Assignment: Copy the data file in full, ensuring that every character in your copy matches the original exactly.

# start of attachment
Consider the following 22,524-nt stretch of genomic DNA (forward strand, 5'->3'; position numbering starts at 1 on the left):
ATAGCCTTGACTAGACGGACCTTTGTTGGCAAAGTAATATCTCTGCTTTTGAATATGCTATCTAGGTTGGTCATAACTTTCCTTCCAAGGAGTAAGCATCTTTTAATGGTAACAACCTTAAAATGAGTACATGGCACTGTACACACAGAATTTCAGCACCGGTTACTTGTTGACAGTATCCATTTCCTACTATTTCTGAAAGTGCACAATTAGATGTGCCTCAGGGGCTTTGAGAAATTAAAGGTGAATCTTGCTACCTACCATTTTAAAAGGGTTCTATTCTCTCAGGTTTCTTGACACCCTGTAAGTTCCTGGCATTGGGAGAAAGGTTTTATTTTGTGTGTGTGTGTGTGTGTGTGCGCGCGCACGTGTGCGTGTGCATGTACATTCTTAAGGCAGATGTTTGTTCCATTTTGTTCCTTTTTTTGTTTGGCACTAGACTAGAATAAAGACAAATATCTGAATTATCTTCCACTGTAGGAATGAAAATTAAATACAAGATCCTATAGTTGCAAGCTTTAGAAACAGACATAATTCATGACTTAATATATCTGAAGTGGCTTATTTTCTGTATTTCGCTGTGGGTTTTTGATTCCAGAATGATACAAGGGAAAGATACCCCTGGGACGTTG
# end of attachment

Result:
Consider the following 22,524-nt stretch of genomic DNA (forward strand, 5'->3'; position numbering starts at 1 on the left):
ATAGCCTTGACTAGACGGACCTTTGTTGGCAAAGTAATATCTCTGCTTTTGAATATGCTATCTAGGTTGGTCATAACTTTCCTTCCAAGGAGTAAGCATCTTTTAATGGTAACAACCTTAAAATGAGTACATGGCACTGTACACACAGAATTTCAGCACCGGTTACTTGTTGACAGTATCCATTTCCTACTATTTCTGAAAGTGCACAATTAGATGTGCCTCAGGGGCTTTGAGAAATTAAAGGTGAATCTTGCTACCTACCATTTTAAAAGGGTTCTATTCTCTCAGGTTTCTTGACACCCTGTAAGTTCCTGGCATTGGGAGAAAGGTTTTATTTTGTGTGTGTGTGTGTGTGTGTGCGCGCGCACGTGTGCGTGTGCATGTACATTCTTAAGGCAGATGTTTGTTCCATTTTGTTCCTTTTTTTGTTTGGCACTAGACTAGAATAAAGACAAATATCTGAATTATCTTCCACTGTAGGAATGAAAATTAAATACAAGATCCTATAGTTGCAAGCTTTAGAAACAGACATAATTCATGACTTAATATATCTGAAGTGGCTTATTTTCTGTATTTCGCTGTGGGTTTTTGATTCCAGAATGATACAAGGGAAAGATACCCCTGGGACGTTG